Inside the caliper, pistons press the pads onto the discs. To hold the pads in place, holes are drilled inside the pad into which three pistons go (see yellow line below).

F1, cushions

Using the same Finite Element Analysis method used to build the chassis, engineers managed to reduce the weight of the part while maintaining its stiffness. Holes are drilled in the stirrup to make the part lighter and to facilitate its cooling (it can heat up to 200°C).

For advanced training, the supplier’s engineers design a custom model with the exact stiffness/weight ratio the team wants.

Some teams prefer lighter but less stiff calipers, while others prefer stronger but heavier models with caution.

F1 brake rod


The increase in the diameter of the discs at the front forced the engineers to change the corresponding caliper:

“The change ahead means you have to draw new calibers, Brembo team manager Andrea Algeri confirms. “Because there’s more space at the wheel, we can play in some pretty weird formations.”

“Because the caliper is larger, the master cylinders also need to be resized based on input from our various customers.”

These changes prompted teams to change the position of the stirrups on the front end. Traditionally, these are mounted below or slightly behind the dial (ie at 6 o’clock (bottom) or 9 o’clock). [à trois quart vers l’arrière]). Interestingly, some teams have mounted the front calipers in the forward position (ie at 3 o’clock), such as Alpine on the A522 and Aston Martin on the AMR22, as seen in the image above.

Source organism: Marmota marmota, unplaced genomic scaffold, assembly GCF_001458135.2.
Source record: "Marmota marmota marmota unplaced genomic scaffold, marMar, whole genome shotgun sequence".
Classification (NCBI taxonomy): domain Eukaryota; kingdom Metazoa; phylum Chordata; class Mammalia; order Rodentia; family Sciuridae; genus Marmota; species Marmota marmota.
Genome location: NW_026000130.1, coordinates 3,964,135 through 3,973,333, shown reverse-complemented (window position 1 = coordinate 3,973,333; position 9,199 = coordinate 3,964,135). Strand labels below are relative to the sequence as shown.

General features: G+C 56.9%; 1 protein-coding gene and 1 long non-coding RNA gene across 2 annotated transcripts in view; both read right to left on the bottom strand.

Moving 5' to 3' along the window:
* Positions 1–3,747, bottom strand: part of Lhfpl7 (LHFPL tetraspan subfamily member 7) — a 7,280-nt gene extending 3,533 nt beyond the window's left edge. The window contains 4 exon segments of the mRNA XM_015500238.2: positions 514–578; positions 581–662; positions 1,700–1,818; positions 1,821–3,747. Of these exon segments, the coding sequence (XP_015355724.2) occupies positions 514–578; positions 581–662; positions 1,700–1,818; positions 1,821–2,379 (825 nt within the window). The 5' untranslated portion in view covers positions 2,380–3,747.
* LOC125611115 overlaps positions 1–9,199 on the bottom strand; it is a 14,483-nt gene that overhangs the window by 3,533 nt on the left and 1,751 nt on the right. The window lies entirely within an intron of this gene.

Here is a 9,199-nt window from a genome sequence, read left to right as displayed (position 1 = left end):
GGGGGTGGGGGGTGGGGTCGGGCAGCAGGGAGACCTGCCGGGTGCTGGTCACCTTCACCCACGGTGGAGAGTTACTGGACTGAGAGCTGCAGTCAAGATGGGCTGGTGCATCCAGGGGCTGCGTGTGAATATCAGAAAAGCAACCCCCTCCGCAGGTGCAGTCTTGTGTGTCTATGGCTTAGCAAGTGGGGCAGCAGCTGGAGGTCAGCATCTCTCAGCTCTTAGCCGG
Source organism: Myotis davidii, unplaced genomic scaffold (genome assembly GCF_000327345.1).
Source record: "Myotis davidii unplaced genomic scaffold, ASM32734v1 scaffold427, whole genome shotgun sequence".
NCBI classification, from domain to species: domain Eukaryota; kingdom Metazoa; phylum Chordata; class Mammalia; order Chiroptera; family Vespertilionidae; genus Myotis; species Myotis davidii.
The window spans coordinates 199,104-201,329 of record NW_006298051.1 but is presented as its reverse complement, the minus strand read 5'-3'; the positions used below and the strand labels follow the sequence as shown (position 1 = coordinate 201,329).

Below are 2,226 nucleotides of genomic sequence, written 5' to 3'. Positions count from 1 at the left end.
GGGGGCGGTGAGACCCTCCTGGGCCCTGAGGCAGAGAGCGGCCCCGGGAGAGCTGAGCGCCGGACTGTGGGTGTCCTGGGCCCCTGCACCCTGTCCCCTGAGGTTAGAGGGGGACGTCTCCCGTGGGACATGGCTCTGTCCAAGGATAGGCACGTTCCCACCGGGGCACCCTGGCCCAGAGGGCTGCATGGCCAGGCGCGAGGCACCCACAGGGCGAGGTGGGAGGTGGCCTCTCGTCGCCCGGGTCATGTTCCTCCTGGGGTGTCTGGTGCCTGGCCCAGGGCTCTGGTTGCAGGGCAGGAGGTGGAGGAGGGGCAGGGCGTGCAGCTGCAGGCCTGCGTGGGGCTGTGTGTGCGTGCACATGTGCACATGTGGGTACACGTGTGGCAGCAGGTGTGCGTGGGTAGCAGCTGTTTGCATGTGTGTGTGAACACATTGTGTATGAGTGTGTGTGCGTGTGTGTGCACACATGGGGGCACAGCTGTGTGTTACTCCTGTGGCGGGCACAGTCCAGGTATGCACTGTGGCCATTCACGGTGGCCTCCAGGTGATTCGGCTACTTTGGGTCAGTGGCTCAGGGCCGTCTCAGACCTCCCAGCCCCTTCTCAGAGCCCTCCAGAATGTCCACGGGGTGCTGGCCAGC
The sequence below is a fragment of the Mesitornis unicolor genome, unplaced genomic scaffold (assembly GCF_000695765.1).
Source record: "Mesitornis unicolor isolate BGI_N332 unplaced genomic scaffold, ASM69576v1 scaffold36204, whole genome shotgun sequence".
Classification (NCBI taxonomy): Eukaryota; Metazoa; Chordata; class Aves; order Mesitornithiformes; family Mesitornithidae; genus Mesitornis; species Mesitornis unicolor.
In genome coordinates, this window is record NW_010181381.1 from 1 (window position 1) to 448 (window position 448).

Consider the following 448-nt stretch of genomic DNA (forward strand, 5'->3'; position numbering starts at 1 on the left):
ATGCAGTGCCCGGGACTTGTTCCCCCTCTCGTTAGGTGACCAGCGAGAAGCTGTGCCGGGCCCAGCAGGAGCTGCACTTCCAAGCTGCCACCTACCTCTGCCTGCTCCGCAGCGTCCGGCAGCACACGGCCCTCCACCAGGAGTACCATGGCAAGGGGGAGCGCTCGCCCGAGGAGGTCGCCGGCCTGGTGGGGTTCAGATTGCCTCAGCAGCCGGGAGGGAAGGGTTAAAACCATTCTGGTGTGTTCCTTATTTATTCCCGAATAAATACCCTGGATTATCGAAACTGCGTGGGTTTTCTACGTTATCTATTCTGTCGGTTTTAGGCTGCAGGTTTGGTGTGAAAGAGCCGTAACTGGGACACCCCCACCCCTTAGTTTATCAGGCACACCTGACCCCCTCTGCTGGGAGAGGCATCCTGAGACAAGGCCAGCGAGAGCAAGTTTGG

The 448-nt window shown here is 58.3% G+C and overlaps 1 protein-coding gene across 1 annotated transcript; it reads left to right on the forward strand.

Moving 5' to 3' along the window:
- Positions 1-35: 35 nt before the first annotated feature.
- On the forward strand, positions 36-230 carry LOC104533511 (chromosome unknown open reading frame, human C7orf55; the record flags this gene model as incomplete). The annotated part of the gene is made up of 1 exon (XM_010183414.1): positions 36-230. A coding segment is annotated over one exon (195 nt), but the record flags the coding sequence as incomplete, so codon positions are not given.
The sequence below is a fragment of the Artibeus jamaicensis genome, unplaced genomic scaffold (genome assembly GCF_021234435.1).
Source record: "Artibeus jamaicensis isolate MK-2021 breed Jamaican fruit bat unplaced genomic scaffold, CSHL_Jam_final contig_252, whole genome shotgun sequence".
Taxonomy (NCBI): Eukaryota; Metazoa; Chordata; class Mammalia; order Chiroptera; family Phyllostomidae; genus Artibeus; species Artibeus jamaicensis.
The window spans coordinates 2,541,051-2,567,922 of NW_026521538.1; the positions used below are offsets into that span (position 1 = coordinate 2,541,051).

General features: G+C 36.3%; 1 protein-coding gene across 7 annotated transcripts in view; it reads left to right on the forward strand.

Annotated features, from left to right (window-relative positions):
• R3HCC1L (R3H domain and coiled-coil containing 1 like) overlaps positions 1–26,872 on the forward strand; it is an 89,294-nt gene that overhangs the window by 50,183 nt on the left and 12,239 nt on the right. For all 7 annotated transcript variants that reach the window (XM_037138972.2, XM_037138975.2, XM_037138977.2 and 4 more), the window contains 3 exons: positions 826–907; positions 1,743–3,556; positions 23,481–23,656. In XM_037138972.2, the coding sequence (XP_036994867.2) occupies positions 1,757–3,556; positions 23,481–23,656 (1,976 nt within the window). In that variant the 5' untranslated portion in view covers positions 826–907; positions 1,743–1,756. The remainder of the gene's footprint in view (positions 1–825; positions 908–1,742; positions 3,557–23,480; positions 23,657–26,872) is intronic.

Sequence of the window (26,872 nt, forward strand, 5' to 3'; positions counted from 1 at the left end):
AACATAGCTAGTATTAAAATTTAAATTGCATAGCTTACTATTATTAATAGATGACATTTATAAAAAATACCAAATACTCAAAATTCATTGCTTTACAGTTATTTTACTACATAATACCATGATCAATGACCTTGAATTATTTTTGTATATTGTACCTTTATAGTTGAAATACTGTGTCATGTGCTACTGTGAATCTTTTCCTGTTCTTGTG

caliper, brake


Since 2014, calipers can have fewer than six pistons at the rear. As the Kinetic Energy Recovery System (MGU-K) provides a certain amount of braking, conventional brakes are under low stress at certain speeds. If they are still required in the initial phase of braking, the rest of the deceleration can be taken up by the MGU-K.

“The maximum number of pistons is six, that’s right, Defines Clement. But to reduce weight, we could only have four in the back, because energy recovery plays its part in slowing down the axle and ‘shrinking’ the discs.”

Opting for four pistons saves a few grams, but changes effort and cooling requirements…



In 2021, over one season and two cars, Brembo supplied each team it supplied with 10 sets of calipers (ie forty calibres), 140 to 240 discs and 280 to 480 pads, depending on the team’s budget.

Since 2022, teams have used slightly less:

“Brembo can compete in several Grand Prix with one disc. Andrea Algeri (Brembo) explains to our colleagues on the site Competition. Our attrition rate is low. We were also in favor of a limit to a single set of discs and pads per Grand Prix – this was ultimately rejected.

Also read:

“In any case, teams order a little less discs than we do, because the bigger discs last longer, but also because they have to pay attention to their budgets.”

By introducing financial regulation, the FOM and the FIA ​​stepped in to control the costs of the teams. It was necessary to stop the escalation of budgets.

Leave a Reply

Your email address will not be published. Required fields are marked *